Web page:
It’s time to be on the lookout for an invasive beetle that could eventually kill nearly every ash tree in Vermont.

The emerald ash borer, which is native to Asia, showed up in the U.S. in Detroit in 2002. Between June 1 and Sept. 30, the beetle emerges from its host tree to seek new victims.

It kills ash trees from the inside out, and has a kill rate of 99 percent. So far, it has killed hundreds of millions of ash trees in North America. Vermont has an estimated 150 million ash trees, about 5 percent of its tree total.

The borer been spreading slowly in Vermont, and most ash trees are not yet affected, but many towns are planning preventive steps if the beetle shows up locally, and efforts are being made to keep the beetle from spreading.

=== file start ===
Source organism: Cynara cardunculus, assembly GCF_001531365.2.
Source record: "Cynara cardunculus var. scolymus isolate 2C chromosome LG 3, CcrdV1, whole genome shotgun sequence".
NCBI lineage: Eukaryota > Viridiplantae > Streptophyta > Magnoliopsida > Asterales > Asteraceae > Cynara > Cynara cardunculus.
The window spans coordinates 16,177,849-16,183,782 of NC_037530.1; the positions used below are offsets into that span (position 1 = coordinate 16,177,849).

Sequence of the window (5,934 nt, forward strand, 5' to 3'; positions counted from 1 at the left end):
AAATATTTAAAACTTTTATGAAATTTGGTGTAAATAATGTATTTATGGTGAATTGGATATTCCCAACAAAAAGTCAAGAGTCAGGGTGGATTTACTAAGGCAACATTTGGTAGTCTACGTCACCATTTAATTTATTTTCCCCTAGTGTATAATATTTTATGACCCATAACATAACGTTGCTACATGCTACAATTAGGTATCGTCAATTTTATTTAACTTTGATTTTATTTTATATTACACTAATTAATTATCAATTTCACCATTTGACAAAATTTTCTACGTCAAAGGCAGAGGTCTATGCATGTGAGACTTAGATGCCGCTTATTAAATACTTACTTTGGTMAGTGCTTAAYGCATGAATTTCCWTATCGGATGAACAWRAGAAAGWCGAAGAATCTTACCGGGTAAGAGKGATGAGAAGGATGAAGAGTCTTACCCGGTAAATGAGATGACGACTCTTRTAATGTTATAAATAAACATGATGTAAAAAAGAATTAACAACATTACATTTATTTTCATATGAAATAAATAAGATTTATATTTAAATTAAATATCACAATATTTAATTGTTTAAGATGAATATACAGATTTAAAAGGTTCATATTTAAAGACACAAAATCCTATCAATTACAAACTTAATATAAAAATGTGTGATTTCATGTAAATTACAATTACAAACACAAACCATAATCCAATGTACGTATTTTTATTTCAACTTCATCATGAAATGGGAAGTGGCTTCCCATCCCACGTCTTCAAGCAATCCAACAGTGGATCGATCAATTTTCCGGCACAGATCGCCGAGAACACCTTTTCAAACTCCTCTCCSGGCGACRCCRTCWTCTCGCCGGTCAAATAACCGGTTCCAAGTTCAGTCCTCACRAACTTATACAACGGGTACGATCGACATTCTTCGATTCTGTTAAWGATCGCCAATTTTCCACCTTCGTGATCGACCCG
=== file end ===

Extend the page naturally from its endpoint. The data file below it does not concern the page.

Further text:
On its own, the vibrant green beetle can fly only about 2 miles per year, but much of the spread has been traced to firewood. To curb the beetle’s spread, state officials urge people to ask firewood sellers if their ash wood is treated for the pest. When camping, use only local wood.

To report sightings, help the effort, or for more information: vtinvasives.org.

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